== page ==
Dozens of governments have banned or limited exports of vital medical supplies and food. Are these legal under WTO and EU law? This chapter argues that while such bans are not allowed in normal times, the rules do not apply when the measures are justified on health grounds, are temporarily applied, and are aimed at preventing or relieving critical shortages of essential products. The only real deterrent to export bans is the threat of foreign retaliation that cuts off access to indispensable imports.
After decades of globalisation and integration, the world seems to be fragmenting again, epitomised best, perhaps, by the return of geopolitics, protectionism, unilateral sanctions, treaty withdrawals, and even military and economic coercion. Challenged by the United States, the return of old (Russia) and the growing assertion of new (China) antiliberal powers, the multilateral system is shaken both in its normative foundations and its operational capacity.
An integral part of global supply chains is the selection by international buyers of trading partners in developing countries. However, our understanding of how buyers ﬁnd a suitable long term supplier is limited. I use unique buyer-seller customs data to directly observe experimentation activity in a large market - the "fast fashion" industry in Bangladesh. I study how buyers of ready-made garments conduct trials of suppliers at the order-product level before settling into sustained sourcing relationships. To illustrate this process, I use a model of idiosyncratic search costs where the buyer’s costs of testing a manufacturer are determined by the heterogeneity of potential suppliers. The model shows that (1) higher supplier heterogeneity is associated with lower experimentation, (2) as heterogeneity increases, search activity falls more markedly for larger buyers than for their smaller counterparts, and (3) while buyer-seller matches are positively assortative, more heterogeneous settings see all buyers -and more markedly, large buyers- willing to accept relationships with (weakly) worse suppliers. These implications are strongly supported by the data, and hold in terms of within-buyer, cross-market diﬀerences in experimentation behavior. Finally I show that these information frictions, rooted in supplier heterogeneity, matter for the distribution of rents in these relationships: price-cost margins for suppliers are positively related to the degree of heterogeneity in the environment.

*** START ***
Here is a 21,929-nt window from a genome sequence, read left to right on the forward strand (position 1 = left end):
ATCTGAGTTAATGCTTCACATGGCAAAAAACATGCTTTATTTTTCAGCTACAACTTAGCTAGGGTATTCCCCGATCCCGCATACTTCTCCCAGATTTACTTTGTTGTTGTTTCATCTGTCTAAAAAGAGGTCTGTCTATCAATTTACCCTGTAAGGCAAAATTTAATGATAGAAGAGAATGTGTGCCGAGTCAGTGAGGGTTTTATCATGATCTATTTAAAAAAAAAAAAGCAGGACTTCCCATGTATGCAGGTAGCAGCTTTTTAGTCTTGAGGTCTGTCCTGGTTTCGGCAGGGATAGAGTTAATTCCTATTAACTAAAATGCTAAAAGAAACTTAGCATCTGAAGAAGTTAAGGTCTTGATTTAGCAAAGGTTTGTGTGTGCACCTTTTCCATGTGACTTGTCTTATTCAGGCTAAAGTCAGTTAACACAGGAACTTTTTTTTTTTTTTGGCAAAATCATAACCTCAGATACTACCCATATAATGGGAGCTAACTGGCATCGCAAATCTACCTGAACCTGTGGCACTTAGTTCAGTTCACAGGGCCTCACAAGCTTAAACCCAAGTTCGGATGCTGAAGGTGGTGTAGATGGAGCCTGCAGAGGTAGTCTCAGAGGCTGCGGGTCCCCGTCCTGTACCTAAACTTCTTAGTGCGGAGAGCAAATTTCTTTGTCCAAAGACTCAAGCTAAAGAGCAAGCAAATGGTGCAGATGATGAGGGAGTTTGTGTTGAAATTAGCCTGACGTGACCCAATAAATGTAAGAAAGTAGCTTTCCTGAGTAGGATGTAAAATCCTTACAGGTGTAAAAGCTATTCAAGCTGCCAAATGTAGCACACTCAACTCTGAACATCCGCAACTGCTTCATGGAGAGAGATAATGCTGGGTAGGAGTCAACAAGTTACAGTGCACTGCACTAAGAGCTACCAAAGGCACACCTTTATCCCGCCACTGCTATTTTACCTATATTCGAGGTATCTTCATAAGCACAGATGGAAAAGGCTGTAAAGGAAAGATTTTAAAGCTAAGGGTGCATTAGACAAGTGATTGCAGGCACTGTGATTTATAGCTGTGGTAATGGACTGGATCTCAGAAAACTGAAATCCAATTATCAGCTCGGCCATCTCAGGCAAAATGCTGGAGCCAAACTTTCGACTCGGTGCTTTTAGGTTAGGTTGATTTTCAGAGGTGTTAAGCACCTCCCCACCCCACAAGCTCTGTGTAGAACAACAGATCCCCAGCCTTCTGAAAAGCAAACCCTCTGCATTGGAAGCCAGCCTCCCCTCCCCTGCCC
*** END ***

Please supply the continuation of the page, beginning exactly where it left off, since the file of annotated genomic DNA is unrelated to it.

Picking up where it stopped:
According to economic theory, repeated interactions can play a crucial role in shaping trust. We randomly allocated people to treatments that promote interactions with bankers. Next, these people play incentivised trust games with their own banker and with an anonymous other banker. While the effect on trust in the own banker is limited, the impact on trust in other bankers is important. We also find account savings strongly associate with trust in one's own banker. Our experiment suggests that trust in one's banker matters for savings, but that it is more difficult to influence than trust in bankers in general.
When do parties introduce novel clauses to a system of contracts or treaties? While important research has investigated how clauses diffuse once introduced, few empirical studies address their initial introduction. Drawing on network theory, this paper argues that novel clauses are introduced when agreements are concluded in certain structures of earlier agreements and the clauses they include. This paper demonstrates this argument using the example of 282 different environmental clauses introduced into the trade regime complex through 630 trade agreements concluded between 1945 and 2016. We find that trade agreements are more likely to introduce novelties when they involve parties with a diversity of experience with prior environmental clauses and introduce more novelties when more parties are less constrained by prior trade agreements between them. Contrary to prevailing wisdom, power asymmetry between the negotiating parties is not statistically significant.